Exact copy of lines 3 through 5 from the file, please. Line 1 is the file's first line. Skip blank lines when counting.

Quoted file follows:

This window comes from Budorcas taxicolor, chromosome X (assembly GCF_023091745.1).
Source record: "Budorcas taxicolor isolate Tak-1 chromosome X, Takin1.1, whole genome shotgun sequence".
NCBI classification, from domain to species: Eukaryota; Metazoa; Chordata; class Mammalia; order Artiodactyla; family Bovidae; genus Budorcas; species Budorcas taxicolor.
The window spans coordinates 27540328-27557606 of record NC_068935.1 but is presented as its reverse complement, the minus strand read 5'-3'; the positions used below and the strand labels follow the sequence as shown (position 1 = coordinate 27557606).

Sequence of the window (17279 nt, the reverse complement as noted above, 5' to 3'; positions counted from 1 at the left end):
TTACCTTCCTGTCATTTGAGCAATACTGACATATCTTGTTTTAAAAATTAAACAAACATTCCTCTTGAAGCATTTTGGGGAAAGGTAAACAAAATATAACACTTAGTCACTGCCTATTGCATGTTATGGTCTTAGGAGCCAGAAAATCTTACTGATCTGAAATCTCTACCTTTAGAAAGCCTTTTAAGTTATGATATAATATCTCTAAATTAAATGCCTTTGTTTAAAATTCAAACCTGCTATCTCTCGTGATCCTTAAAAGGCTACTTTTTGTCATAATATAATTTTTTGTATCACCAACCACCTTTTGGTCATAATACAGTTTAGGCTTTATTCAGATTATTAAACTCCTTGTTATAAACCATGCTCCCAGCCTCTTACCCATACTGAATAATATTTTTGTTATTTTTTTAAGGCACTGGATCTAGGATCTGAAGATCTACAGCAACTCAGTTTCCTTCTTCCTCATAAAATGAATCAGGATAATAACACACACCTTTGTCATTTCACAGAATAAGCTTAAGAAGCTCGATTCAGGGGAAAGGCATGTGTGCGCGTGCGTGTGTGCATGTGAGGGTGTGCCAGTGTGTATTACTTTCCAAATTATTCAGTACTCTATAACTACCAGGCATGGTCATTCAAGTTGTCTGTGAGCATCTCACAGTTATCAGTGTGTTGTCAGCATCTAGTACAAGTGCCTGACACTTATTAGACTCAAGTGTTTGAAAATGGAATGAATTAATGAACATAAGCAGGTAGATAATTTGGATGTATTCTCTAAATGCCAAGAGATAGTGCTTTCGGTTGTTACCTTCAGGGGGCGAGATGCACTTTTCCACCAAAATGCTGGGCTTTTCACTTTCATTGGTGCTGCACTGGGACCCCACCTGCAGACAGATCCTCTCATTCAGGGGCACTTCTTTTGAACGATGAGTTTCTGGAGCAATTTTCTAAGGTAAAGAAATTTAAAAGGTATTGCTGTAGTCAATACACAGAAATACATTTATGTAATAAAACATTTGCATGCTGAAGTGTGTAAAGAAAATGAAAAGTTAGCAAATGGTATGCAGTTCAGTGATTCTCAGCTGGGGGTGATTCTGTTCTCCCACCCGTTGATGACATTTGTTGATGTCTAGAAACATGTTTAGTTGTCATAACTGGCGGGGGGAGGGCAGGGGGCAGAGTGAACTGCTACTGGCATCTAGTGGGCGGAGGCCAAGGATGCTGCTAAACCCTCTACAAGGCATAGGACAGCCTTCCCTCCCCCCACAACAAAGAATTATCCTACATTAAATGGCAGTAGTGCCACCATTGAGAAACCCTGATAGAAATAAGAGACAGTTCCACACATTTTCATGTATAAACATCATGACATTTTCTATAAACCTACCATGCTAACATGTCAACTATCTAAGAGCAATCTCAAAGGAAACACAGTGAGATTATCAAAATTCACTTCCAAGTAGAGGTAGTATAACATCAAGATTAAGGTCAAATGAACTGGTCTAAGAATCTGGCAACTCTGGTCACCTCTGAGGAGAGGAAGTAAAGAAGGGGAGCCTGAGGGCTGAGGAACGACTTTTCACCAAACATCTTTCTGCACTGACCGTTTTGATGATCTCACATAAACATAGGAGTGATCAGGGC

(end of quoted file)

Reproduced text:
NCBI classification, from domain to species: Eukaryota; Metazoa; Chordata; class Mammalia; order Artiodactyla; family Bovidae; genus Budorcas; species Budorcas taxicolor.
The window spans coordinates 27540328-27557606 of record NC_068935.1 but is presented as its reverse complement, the minus strand read 5'-3'; the positions used below and the strand labels follow the sequence as shown (position 1 = coordinate 27557606).

Sequence of the window (17279 nt, the reverse complement as noted above, 5' to 3'; positions counted from 1 at the left end):